Here are some statements during your playoff run that may remind them what it took to get there.

·        The road to the championship is littered with teams unwilling to work as hard as  
     you have.
·        Remember those hot days of practice, what you’ve sacrificed.
·        We always push ourselves and our teammates. We haven’t arrived. 
·        There is no luck getting where we are tonight.
·        We’ve practiced against the toughest opponent all year long, our 
·        Look around and know that your teammates believe in you.
·        Respect your opponent. Know this game will come down to a battle of wills.
·        I’ve never had a team that worked so hard together.
·        You’ve earned the right to be a champion.
·        I believe in every one of you. Believe in each other.
·        Everyone’s role on this team is important and brought us here tonight.
·        In our sport a team wins the championship, never an individual.
·        Enjoy this championship, because on July 15th we begin work on the next one.

What about statements or an idea that serves as a wakeup call for reality when next year’s preseason practice begins.

·        Set the tone on the first day with practice earlier than ever before. Explain that all  
      the other teams are sleeping and our team’s desire and determination to repeat   
      have  to be greater than any team in the state.
·        “Every team on the first day of the season is undefeated.”
·        “No opponent cares what we did last year.”
·        “Every team we play has our game highlighted on their schedule.”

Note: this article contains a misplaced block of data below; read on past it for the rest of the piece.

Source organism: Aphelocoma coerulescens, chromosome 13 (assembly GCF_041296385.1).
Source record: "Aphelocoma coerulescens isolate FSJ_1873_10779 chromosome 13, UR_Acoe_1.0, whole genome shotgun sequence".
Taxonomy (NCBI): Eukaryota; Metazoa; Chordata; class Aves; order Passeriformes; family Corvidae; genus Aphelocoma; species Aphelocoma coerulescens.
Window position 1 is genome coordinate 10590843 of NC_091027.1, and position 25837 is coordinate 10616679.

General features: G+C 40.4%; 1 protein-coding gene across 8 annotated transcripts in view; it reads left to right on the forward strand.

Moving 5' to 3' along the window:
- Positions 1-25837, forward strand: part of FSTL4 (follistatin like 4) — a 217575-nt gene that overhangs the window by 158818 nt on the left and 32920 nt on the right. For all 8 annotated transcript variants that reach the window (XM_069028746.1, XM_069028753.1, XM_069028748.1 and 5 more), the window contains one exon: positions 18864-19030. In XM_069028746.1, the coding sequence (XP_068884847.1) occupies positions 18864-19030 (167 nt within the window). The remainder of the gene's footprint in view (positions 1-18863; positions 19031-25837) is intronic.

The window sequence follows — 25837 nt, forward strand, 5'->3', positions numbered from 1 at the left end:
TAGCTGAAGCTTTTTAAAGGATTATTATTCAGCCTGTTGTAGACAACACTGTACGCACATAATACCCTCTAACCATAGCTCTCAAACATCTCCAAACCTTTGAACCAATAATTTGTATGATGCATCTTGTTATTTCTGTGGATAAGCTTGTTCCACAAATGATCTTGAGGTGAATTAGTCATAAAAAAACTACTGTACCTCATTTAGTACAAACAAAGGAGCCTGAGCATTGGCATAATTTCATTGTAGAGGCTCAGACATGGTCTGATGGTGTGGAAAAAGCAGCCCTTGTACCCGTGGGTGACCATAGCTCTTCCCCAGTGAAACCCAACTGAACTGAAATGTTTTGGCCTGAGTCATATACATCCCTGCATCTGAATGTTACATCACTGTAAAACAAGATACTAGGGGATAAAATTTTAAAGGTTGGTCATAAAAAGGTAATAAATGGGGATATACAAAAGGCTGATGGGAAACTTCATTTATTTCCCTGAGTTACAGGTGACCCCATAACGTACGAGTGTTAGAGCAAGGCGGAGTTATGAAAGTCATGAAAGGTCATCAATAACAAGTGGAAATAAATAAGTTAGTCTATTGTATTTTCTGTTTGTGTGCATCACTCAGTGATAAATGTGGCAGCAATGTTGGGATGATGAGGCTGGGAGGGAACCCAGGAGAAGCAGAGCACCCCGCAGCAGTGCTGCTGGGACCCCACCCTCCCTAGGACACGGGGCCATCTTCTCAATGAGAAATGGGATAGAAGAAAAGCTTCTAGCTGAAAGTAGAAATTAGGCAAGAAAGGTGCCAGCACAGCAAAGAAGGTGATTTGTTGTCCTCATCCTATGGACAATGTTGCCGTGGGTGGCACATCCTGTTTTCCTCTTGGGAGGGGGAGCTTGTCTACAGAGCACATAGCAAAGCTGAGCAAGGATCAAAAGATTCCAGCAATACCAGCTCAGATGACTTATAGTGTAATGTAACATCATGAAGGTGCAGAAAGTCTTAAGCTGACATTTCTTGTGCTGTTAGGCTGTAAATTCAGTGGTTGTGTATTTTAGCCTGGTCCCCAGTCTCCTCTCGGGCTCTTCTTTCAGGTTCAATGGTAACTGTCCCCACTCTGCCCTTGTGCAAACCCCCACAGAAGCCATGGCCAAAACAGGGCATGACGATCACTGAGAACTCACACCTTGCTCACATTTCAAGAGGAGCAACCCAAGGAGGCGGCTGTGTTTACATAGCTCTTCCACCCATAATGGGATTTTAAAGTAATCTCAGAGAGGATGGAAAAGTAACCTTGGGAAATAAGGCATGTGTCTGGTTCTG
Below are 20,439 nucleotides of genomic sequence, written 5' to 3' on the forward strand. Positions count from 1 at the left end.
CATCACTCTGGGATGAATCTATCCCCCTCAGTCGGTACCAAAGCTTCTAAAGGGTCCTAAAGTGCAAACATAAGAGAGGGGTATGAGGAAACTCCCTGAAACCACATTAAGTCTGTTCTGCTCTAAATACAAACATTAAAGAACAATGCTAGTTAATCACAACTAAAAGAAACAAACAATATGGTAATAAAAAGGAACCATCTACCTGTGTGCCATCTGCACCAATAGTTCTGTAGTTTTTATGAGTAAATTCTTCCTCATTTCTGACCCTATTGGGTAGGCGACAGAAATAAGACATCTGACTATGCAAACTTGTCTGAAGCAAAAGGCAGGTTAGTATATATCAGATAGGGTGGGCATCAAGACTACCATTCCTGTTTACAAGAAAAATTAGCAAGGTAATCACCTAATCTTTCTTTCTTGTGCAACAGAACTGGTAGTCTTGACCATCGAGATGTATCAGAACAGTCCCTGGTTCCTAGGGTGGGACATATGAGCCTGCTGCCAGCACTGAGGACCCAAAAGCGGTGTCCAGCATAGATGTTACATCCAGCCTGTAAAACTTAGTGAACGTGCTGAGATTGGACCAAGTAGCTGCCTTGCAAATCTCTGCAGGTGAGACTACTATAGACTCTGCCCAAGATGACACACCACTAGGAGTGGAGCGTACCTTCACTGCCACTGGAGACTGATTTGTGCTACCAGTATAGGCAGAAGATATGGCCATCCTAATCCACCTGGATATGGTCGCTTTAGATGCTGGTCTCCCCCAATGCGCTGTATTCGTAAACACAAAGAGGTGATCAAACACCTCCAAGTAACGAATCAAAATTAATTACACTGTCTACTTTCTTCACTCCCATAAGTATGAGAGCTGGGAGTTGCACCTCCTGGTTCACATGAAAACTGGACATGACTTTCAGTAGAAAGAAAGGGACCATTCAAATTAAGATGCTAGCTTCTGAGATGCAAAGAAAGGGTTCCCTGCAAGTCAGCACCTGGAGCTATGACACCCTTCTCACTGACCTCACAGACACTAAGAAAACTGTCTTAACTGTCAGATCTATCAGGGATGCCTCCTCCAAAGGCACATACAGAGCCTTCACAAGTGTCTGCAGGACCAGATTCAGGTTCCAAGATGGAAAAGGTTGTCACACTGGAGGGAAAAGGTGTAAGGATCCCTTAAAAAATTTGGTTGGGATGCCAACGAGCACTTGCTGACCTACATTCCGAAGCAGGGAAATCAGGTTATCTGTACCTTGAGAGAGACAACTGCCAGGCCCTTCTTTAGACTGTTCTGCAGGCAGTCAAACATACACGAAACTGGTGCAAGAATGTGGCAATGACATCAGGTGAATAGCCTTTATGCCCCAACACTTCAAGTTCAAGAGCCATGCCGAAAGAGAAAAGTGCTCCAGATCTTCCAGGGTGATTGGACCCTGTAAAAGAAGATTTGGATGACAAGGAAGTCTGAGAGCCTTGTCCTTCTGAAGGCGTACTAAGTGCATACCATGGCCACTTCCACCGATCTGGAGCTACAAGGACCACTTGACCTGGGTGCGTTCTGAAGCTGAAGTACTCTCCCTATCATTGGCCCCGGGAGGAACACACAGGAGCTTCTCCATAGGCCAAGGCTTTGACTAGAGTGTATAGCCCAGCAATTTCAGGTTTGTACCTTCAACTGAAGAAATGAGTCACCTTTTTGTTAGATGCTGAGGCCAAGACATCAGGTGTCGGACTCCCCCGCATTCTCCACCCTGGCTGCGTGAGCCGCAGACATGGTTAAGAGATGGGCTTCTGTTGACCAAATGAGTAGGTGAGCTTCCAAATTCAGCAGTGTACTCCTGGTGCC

·        “Our awards, trophy, rings and honors, while wonderful, won’t score a goal, make  
      a  save, win a ball, create an assist or win a game this season.”
·        “There are more people in our community and area that don’t know we won a  
      championship than do know it.”
·        “Only you and your teammates can prove that last year wasn’t a fluke and this 
      program is building a dynasty.”
·        “Demand more from yourself and your teammates at practice.”
·        “You can’t have the championship without sweat, aches, frustration, all out effort, 
      teammates, a few tears and the belief it can be done.”
·        ‘If you’re not willing to give all you have, let your teammates know so they can 
      find someone else.”

Working through success may be your biggest challenge. The key is bringing your team back down to earth from a moment they may have never experienced. We’ve all seen teams that weren’t able to wake up in time and followed a great year with a disappointing one. I believe by keeping it real and building a hunger to leave a legacy we can teach our players to enjoy what’s they’ve accomplished, and understand that today is a new day to accomplish much more.

I wish you and your team the best!

Monday, July 17, 2017


DeAngelo Wiser

Have you ever stopped and thought about how much impact you have as a coach? I’m not talking about your players, think about all the others. We forget that people look at us in a different light. From the enthusiastic elementary school player, parents, teachers, business owners, church crowd, checkout clerk and yes even that player that didn’t have the skill to make your team. They all know who you are and hold you in high esteem, until you give them a reason to look at you differently.  It’s at that moment you have the opportunity to do something special, whether it’s helping someone with their groceries, asking about their family, encouraging them to keep playing and one day they’ll grow up to be a star, or in the case below to look someone in the eye and change their life.